I told the rep on the phone thank you for being patient, and Sydonie and I left to go get the form notarized & grab the serial number from the router. We got to BB&T by 3:45 p.m. and back to the apartment by 4:15 p.m. I got the serial number and ran back to the TWC office to get there by 5:00 p.m.

This time Narjwa was the rep who called my number. I told her that I just needed to get the name on the account changed and handed her the completed Account Assessment Form.

“Oh, you didn’t need to do all this,” she told me.

I stared at her for a few moments. I felt like I was being punked. “Try telling that to your colleagues,” I said finally.

“Yeah, since you just have internet all you need to do is come in here with the person who is taking over the account and fill out a name change form. Sorry you had to go through all that trouble.”

I sighed and raised my eyebrows. “Me too. Sometimes you pray for patience and you get a line at the bank.”

The Problem with Failed Expectations

I was out of the office by 5:30 p.m. and finally heading back to work. My patience was completely drained, and I knew whatever I did the rest of the day was bound to be less productive than had my time at Time Warner gone exactly as expected. Instead of something taking around an hour, it had ended up taking 3.5 hours and involved much more work than I’d bargained for.

Before I start to sound too complain-y, I just want to say that I’m grateful that I had the resources I had in that situation. I’m grateful I had the car which quickly got me through all the (albeit unnecessary) hoops I had to jump through. I’m grateful to have had a cell phone so that I could call Sydonie for her SSN once I’d gotten back to the TWC office. I’m grateful to work in a place where it wasn’t a huge deal to have to be gone for that long.

Now, here’s the thing about patience: you set your level of patience in a situation by your expectations.

When you go to the DMV, you are already expecting for it to be a long wait with unfriendly people. You’ve geared yourself up for it so that if you don’t enjoy the experience, you don’t feel entirely drained after going.

Having more patience isn’t about being able to grin and bear it any better. It’s about being able to better set and adjust your expectations of any given situation. If you are known to have little patience, it’s more likely that you have unrealistic expectations in the situations where you’re quick to anger.

The impossible part of it all is that there’s no way to set unchallenged expectations for every area of your life. Each and every day you're faced with challenges on top of your daily schedule. Even the areas of your life you’re extremely familiar with have expectations that get challenged.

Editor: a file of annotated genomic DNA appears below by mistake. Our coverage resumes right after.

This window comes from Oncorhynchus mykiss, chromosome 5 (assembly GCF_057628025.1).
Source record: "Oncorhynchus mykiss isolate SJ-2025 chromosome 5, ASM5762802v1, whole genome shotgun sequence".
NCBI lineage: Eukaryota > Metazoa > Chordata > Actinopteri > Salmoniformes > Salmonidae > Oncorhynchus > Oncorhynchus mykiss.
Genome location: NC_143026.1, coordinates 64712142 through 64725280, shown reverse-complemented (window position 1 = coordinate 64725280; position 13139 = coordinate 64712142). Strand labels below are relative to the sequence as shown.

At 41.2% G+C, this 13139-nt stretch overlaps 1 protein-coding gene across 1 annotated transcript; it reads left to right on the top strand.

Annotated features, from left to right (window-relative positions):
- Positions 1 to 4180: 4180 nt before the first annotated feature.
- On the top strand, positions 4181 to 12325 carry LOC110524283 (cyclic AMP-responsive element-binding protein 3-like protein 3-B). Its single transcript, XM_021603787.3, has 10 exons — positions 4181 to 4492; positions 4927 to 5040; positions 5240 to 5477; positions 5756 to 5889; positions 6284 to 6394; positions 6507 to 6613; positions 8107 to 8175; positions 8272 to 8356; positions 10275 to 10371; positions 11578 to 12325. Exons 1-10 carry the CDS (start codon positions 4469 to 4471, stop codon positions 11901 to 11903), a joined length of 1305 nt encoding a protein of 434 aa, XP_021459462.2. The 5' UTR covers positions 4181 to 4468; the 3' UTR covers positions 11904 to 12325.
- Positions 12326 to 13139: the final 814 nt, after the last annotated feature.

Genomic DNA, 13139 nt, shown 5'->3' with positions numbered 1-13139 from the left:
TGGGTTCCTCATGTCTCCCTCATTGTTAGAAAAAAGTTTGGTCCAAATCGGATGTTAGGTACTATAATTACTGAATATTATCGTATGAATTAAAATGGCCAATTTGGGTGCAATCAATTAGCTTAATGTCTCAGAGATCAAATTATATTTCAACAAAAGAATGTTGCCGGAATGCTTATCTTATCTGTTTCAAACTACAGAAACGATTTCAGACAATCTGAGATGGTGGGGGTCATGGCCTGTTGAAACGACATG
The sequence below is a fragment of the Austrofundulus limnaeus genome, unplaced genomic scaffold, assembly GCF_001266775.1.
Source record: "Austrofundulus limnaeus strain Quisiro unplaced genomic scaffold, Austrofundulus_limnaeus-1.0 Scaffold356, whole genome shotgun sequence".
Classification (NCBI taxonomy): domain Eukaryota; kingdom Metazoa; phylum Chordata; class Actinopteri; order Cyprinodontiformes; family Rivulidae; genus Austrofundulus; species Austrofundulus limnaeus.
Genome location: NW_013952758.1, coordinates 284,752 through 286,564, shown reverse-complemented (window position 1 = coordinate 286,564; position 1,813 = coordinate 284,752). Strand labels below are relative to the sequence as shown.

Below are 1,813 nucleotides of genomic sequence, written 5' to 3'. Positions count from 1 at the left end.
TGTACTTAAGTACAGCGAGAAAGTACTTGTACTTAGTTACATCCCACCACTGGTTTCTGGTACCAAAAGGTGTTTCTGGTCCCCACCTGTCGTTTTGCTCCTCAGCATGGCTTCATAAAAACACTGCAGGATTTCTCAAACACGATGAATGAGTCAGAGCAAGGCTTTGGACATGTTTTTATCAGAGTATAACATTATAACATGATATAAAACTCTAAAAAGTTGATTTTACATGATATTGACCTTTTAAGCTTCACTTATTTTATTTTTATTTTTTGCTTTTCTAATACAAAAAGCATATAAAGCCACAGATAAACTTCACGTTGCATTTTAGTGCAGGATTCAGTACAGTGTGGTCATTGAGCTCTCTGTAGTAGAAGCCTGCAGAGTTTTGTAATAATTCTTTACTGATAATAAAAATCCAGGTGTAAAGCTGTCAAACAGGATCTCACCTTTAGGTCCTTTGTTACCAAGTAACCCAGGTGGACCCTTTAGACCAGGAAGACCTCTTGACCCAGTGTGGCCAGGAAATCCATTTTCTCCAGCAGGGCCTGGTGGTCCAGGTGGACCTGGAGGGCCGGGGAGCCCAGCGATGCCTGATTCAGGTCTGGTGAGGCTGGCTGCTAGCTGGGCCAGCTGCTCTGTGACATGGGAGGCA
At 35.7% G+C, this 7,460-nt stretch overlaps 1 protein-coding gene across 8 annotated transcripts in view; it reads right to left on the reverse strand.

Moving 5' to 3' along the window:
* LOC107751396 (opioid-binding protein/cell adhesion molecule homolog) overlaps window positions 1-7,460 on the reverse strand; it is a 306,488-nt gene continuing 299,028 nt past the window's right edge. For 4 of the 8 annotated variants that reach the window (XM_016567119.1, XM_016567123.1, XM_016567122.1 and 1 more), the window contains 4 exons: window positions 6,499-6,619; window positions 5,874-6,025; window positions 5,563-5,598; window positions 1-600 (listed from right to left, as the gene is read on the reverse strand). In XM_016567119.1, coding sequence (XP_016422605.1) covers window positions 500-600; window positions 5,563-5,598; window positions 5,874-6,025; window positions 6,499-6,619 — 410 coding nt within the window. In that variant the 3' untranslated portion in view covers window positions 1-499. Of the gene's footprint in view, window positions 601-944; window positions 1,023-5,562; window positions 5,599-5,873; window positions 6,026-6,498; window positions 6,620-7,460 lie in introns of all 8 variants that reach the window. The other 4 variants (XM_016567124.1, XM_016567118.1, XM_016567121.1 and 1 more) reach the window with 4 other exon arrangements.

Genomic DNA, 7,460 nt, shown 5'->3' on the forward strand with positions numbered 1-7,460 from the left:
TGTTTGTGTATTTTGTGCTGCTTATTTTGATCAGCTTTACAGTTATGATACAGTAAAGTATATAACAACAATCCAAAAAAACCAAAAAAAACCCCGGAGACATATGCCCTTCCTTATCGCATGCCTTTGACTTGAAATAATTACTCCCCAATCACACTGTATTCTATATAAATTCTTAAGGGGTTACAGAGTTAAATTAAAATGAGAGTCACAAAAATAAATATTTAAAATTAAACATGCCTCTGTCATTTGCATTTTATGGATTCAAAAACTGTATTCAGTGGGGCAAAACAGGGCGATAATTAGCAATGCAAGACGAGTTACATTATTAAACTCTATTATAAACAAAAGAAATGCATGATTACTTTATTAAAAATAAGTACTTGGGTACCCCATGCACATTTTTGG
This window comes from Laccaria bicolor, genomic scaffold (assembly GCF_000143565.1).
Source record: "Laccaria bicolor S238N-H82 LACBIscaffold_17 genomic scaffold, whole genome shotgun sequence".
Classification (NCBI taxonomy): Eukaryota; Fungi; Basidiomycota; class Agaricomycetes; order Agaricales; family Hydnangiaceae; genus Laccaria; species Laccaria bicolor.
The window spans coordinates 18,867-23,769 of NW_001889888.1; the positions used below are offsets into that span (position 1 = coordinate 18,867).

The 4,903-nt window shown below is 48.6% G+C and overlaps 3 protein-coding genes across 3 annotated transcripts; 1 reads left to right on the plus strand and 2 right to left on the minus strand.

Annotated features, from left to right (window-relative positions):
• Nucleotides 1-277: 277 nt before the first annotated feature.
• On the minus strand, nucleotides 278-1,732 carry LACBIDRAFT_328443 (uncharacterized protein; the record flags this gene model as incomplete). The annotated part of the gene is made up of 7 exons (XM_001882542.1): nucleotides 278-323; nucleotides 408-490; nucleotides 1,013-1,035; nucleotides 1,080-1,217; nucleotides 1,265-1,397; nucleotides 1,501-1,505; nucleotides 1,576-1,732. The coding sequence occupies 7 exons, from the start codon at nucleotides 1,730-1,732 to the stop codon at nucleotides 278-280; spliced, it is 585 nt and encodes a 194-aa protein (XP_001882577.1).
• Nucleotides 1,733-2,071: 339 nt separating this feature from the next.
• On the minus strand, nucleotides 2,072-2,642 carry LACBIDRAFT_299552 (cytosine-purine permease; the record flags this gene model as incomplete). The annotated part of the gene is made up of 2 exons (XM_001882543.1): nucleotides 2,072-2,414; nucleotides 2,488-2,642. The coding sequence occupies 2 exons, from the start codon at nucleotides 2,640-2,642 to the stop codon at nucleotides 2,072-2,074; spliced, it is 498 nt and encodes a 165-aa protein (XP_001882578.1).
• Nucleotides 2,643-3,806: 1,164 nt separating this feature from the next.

• You take the same route to work every day. It takes 20 minutes. One day there is an accident and you have to take an alternate route. That day it takes 40 minutes to get to work.

  • Your lunch hour lasts from 12-1, but your after lunch appointment shows up at 12:40.

  • It takes 2 hours to write a blog post but you get interrupted 6 times trying to type something up. It ends up taking your whole afternoon.

Life gets in the way of the plans we make and expectations will always be blown.

Blown expectations can trample on our patience levels, and when things outside of our control trample our patience, we can feel pretty angry which isn’t a great mood for optimal productivity.

Patience and expectations

Patience and expectations

Optimal productivity requires us to find our flow in the activity we’re engaged in which in turn requires that we don’t crowd our head with thoughts about how frustrated we are. Frustration comes from trampled patience which we lay beneath the feet of failed expectations.

Figure out what your expectations of any given situation are and ask yourself if you can be just a little more lenient with your expectations. If you can adjust your expectations, I guarantee that you’ll feel the difference when it comes to your patience.

And if your patience doesn’t get stretched thin, your productivity is bound to go up.

So when a booked appointment on your calendar gets moved, have a little leniency with your expectations - remember that even you at some point in time you may need a little grace.

We lay our patience beneath the feet of our expectations only to find our patience challenged when those expectations aren't met.

How many times have we asked for patience when really we're in control of adjusting our expectations?